A.J. Bullock is a consultant/advisory board member for Eisai, Exelixis, and Bayer. M.B. Atkins is a consultant/advisory board member for Pfizer, Exelixis, Merck, Novartis, Eisai, Aveo, Roche, and Bristol-Myers Squibb. K. Flaherty has ownership interests (including patents) in Clovis Oncology; is a consultant/advisory board member for Amgen, Novartis, and Genentech; and reports receiving commercial research grants from Novartis and Sanofi. R.G. Uzzo reports receiving speakers bureau honoraria from Pfizer, Novartis, Genentech, and Janssen. J.P. Dutcher is a consultant/advisory board member for Merck, Bristol-Myers Squibb, Amgen, Nektar, Iovance, Eisai, Prometheus, Tracon, PrECOG, and NCI-CTEP. No potential conflicts of interest were disclosed by the other authors.

The content is solely the responsibility of the authors and does not necessarily represent the official views of the NIH, nor does mention of trade names, commercial products, or organizations imply endorsement by the U.S. government.

Conception and design: J. Manola, A.J. Bullock, D.F. McDermott, M.B. Atkins, R.S. DiPaola, R.S. Bhatt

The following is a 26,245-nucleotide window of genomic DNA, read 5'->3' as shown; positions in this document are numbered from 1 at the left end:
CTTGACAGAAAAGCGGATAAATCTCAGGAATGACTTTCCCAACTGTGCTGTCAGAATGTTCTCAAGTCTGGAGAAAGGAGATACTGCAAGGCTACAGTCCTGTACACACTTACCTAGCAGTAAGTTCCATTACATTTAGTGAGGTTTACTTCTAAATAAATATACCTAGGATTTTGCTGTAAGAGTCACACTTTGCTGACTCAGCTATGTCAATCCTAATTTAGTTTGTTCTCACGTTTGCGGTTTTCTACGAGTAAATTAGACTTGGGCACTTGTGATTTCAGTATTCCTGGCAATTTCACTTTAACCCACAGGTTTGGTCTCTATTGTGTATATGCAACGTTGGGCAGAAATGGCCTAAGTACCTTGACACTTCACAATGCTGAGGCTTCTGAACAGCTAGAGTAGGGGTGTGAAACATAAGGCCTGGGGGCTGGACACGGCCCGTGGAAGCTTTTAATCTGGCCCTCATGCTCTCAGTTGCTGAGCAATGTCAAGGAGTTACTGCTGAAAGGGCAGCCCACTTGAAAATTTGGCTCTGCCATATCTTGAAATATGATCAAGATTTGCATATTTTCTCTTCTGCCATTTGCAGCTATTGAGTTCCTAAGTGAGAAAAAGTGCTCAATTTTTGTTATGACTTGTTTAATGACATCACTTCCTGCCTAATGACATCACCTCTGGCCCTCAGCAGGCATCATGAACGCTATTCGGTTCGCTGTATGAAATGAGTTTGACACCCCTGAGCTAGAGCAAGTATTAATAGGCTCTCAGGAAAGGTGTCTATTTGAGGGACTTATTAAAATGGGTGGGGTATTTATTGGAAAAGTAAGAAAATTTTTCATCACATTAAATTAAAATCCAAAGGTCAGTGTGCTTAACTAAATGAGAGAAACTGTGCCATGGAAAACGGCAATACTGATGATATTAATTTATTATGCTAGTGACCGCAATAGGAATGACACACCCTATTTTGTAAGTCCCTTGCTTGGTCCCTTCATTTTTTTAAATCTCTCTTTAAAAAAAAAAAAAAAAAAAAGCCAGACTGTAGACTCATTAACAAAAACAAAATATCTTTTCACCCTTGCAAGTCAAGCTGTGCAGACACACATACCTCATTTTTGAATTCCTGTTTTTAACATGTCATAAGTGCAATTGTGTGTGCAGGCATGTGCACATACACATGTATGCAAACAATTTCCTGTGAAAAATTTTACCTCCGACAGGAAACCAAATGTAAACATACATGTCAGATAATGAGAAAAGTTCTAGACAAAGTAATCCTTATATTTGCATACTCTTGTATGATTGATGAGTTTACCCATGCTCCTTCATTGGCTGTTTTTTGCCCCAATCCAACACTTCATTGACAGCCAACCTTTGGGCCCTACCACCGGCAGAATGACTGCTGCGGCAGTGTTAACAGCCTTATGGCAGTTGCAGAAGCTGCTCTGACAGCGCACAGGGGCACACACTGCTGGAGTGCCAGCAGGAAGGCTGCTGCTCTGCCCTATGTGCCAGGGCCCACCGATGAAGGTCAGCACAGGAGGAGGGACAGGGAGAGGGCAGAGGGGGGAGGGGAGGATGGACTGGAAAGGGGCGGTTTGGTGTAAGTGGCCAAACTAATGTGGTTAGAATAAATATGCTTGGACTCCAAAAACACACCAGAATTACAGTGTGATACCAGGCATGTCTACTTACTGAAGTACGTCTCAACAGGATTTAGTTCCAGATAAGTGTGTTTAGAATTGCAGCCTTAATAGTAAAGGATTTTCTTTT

Development of methodology: W. Xu, R.S. DiPaola, R.S. Bhatt

Acquisition of data (provided animals, acquired and managed patients, provided facilities, etc.): A.J. Bullock, D. Tamasauskas, D.F. McDermott, M.B. Atkins, N.B. Haas, J.P. Dutcher, R.S. Bhatt

Analysis and interpretation of data (e.g., statistical analysis, biostatistics, computational analysis): W. Xu, M. Puligandla, A.J. Bullock, N.B. Haas, K. Flaherty, R.S. DiPaola, R.S. Bhatt

Writing, review, and/or revision of the manuscript: W. Xu, M. Puligandla, J. Manola, A.J. Bullock, D.F. McDermott, M.B. Atkins, N.B. Haas, K. Flaherty, R.G. Uzzo, J.P. Dutcher, R.S. DiPaola, R.S. Bhatt

Administrative, technical, or material support (i.e., reporting or organizing data, constructing databases): J. Manola, D. Tamasauskas, R.S. Bhatt

Study supervision: J. Manola, N.B. Haas, K. Flaherty, R.S. DiPaola, R.S. Bhatt

Other (study chair of E2805): N.B. Haas

Other (Renal Cancer Subcommittee Chair during the design and completion of this clinical trial with embedded and other planned and requested laboratory investigations from samples obtained in this trial. Post-study chart review and data audit of this study): J.P. Dutcher

This study was coordinated by the ECOG-ACRIN Cancer Research Group (Peter J. O'Dwyer, MD, and Mitchell D. Schnall, MD, PhD, Group Co-Chairs) and supported by the NCI of the NIH under the following award numbers: CA180820, CA180794, CA180867, and CA189859.

The costs of publication of this article were defrayed in part by the payment of page charges. This article must therefore be hereby marked advertisement in accordance with 18 U.S.C. Section 1734 solely to indicate this fact.